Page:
Turning 31 can take up a lot of your time.

I haven’t written my novel, Project: HARP, for about 2 weeks now. Even writing that sentence brings an awful pang of fear and panic to my heart. “I haven’t written in over 14 days! I’ve lost all of my momentum! I didn’t finish by my self-assigned deadline! Every other author out there is laughing at me while they look at the book deals flooding their inboxes! All this happened while I did other, equally significant things with my life!

To better explain that last part: I had a pleasant birthday party on Friday, then another party for family on Saturday, then entertained family all day Sunday and you know? I wouldn’t trade any of it for words on pages. That stuff’s important and if it comes up, absolutely do not reject it or hide from it. Words can be made up, time with loved ones cannot.

But, that doesn’t stop that the feelings are real. Separation from one’s own self-induced work is stressful. You’ve spent priceless hours on a project, so stepping away from it can feel like leaving an arm behind. Or, perhaps you return home to visit mom and dad after not visiting for a whole semester. The guilt levels are off the charts, but I wouldn’t say 9000. No, it’s just enough to remind you, the aspiring author, that real life happened and you should be okay with that.

At least, that’s what I tell myself.

So, how do you get back into the flow? For some I imagine it’s like jumping back into a river. They let the current take them away and figure out ho w to survive amidst the white rapids. Avoiding rocks and stabilizing until they are in full control of their swim/story again.

Not me, though. I need to slowly wade in and feel the water out. I wish I was one of those creators that could put a story down then pick it up days later like nothing ever happened. No, I need some time to becomes buddies with it all over again. So, to get back into the groove of Project: HARP (1st draft now due 8/31/18), as well as lend a helping hand to my other projects, here’s some stuff I’m trying this week to help me rev back up to full-speed writing machine:

  1. Morning Pages. This actually hasn’t stopped, though I haven’t finished a set-goal in a few days. I’m using a traveler’s notebook-style ledger, so I can fit about 100 or so words a page. The goal is the same, every morning. 3 pages, 300 words. Doesn’t have to be good, just needs to get done. Since I’m writing Project: HARP by hand, this is important to increase dexterity, stamina, and to give me a chance to clear my head and synthesize any information downloaded the last few days. If you don’t know what Morning Pages are, check here.
  2. Write some hot garbage. This is a new one, but since this is such a bizarre time, I felt like giving it a try. The saying goes if you write 1,000 bad words, that’s 1,000 bad words you’ll never write again. So before I begin my other projects later this week, I’m going to try and write 2-pages of, like, just the worst, most awful story drek I can imagine. To “smash writers block,” some might say. Call it a typing exercise, to help re-familiarize myself with the keyboard. Call it masochism, that I’m purposefully trying to write bad, but expect it later this week.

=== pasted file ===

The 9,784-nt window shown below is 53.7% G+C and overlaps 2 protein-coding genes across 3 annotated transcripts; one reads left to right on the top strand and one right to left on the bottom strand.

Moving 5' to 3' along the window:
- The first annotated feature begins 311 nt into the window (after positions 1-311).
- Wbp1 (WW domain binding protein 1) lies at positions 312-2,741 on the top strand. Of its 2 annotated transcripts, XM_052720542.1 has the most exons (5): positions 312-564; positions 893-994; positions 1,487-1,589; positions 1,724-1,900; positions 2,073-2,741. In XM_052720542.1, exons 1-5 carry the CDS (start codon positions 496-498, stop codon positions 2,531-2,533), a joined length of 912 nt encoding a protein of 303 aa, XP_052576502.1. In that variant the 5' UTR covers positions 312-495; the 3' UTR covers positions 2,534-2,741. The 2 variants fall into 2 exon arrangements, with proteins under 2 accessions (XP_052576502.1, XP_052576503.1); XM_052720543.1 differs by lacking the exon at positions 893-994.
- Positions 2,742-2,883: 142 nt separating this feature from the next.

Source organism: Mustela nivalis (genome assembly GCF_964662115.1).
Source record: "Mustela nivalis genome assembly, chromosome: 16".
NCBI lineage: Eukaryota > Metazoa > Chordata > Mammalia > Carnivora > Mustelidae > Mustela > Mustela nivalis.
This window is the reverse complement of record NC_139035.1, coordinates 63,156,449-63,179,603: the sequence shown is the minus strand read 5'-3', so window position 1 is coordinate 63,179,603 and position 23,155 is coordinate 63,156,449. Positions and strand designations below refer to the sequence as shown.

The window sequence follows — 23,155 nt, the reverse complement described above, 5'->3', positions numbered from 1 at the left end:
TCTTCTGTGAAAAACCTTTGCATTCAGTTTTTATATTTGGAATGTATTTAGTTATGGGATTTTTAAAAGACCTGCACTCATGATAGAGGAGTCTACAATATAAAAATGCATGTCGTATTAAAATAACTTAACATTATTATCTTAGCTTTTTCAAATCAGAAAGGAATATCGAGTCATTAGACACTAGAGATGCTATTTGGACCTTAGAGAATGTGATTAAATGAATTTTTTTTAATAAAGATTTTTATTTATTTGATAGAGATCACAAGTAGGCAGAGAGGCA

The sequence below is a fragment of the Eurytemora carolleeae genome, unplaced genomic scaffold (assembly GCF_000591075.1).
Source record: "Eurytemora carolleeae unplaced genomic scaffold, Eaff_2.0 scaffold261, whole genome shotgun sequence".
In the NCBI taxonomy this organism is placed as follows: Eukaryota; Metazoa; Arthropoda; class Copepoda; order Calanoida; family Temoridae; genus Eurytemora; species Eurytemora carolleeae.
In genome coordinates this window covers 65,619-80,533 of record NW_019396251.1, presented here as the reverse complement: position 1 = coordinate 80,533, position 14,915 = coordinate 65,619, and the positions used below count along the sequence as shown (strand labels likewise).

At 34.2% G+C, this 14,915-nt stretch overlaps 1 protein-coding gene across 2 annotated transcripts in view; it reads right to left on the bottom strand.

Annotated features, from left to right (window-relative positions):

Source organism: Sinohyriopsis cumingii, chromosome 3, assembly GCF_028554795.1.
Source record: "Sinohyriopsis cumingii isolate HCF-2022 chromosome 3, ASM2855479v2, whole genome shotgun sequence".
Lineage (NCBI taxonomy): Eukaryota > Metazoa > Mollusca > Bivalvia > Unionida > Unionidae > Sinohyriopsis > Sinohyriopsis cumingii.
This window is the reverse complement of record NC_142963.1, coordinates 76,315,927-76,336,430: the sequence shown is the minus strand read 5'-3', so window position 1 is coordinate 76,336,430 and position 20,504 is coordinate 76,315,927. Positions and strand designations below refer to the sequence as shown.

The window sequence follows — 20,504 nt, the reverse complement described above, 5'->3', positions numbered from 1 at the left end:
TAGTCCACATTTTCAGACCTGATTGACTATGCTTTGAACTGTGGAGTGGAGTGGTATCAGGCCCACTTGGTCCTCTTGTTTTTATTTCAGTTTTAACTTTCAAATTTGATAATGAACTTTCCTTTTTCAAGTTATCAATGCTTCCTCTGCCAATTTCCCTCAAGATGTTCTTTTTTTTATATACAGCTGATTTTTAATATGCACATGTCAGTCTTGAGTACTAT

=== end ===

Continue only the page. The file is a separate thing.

3. Read your outline notes first. This one seems rather obvious, but let me explain. When I’m in the zone writing my novel, I look at my outline every day before I begin, but if it’s during a constant stream of writing and not after a break, I don’t need to refresh on where I’m going. Odds are I’ve looked ahead to see how the story twists and turns and have implanted that as a signpost to where I’ll be going. Coming back to a story after a long break is like starting a road-trip in the whee hours of the morning. You kinda know whatcha doing, but looking at the map in the glovebox (how old am I?) wouldn’t hurt. Pour yourself a cup of coffee, put away the pen and computer, and just read your outline. Know your destinations before you start the engines. At the time of writing, I’m going to do this first, then come back to write the novel in a couple of hours. See! Even giving myself a break between tasks.
  4. Admit it’s okay. This blog is to serve as an advice column, but also a confessional. I haven’t written for my novel in just over 2 weeks. I’ve said it at the top, and I’m saying it down here. You have to forgive yourself, otherwise you’ll be hung up on the pain and guilt of “wasted” time and never get started. Your story needs you. Put it behind to move forward.

Thanks for reading.

Follow me:

Twitter: @robacosta

Instagram: @robacosta

Contact: robertmichaelacosta@gmail.com